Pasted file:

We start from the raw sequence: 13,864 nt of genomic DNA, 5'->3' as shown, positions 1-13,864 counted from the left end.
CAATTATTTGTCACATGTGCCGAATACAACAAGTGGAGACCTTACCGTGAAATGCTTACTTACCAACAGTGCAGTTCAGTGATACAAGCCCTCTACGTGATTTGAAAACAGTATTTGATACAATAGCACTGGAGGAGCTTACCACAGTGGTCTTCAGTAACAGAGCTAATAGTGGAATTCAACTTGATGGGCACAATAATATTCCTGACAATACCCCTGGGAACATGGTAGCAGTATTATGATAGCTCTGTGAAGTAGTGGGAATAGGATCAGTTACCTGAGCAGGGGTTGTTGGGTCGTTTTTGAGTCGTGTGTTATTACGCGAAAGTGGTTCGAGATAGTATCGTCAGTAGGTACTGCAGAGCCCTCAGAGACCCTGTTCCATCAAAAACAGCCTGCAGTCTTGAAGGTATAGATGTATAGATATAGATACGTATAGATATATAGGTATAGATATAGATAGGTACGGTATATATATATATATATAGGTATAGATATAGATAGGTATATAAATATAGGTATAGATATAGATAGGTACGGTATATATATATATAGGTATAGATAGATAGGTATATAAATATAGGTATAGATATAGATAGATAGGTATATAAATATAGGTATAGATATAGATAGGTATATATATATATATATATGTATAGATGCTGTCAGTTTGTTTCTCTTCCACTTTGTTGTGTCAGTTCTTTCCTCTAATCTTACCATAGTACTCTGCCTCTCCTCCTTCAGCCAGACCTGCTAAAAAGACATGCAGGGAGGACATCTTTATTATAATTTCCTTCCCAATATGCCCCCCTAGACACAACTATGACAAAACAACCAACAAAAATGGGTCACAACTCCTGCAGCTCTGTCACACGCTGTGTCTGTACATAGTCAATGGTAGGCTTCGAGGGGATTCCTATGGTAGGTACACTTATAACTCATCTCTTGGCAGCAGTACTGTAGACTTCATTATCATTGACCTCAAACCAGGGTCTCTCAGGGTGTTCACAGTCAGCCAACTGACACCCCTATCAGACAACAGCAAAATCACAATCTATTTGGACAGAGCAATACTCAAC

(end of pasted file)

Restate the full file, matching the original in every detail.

We start from the raw sequence: 13,864 nt of genomic DNA, 5'->3' as shown, positions 1-13,864 counted from the left end.
CAATTATTTGTCACATGTGCCGAATACAACAAGTGGAGACCTTACCGTGAAATGCTTACTTACCAACAGTGCAGTTCAGTGATACAAGCCCTCTACGTGATTTGAAAACAGTATTTGATACAATAGCACTGGAGGAGCTTACCACAGTGGTCTTCAGTAACAGAGCTAATAGTGGAATTCAACTTGATGGGCACAATAATATTCCTGACAATACCCCTGGGAACATGGTAGCAGTATTATGATAGCTCTGTGAAGTAGTGGGAATAGGATCAGTTACCTGAGCAGGGGTTGTTGGGTCGTTTTTGAGTCGTGTGTTATTACGCGAAAGTGGTTCGAGATAGTATCGTCAGTAGGTACTGCAGAGCCCTCAGAGACCCTGTTCCATCAAAAACAGCCTGCAGTCTTGAAGGTATAGATGTATAGATATAGATACGTATAGATATATAGGTATAGATATAGATAGGTACGGTATATATATATATATATAGGTATAGATATAGATAGGTATATAAATATAGGTATAGATATAGATAGGTACGGTATATATATATATAGGTATAGATAGATAGGTATATAAATATAGGTATAGATATAGATAGATAGGTATATAAATATAGGTATAGATATAGATAGGTATATATATATATATATATGTATAGATGCTGTCAGTTTGTTTCTCTTCCACTTTGTTGTGTCAGTTCTTTCCTCTAATCTTACCATAGTACTCTGCCTCTCCTCCTTCAGCCAGACCTGCTAAAAAGACATGCAGGGAGGACATCTTTATTATAATTTCCTTCCCAATATGCCCCCCTAGACACAACTATGACAAAACAACCAACAAAAATGGGTCACAACTCCTGCAGCTCTGTCACACGCTGTGTCTGTACATAGTCAATGGTAGGCTTCGAGGGGATTCCTATGGTAGGTACACTTATAACTCATCTCTTGGCAGCAGTACTGTAGACTTCATTATCATTGACCTCAAACCAGGGTCTCTCAGGGTGTTCACAGTCAGCCAACTGACACCCCTATCAGACAACAGCAAAATCACAATCTATTTGGACAGAGCAATACTCAAC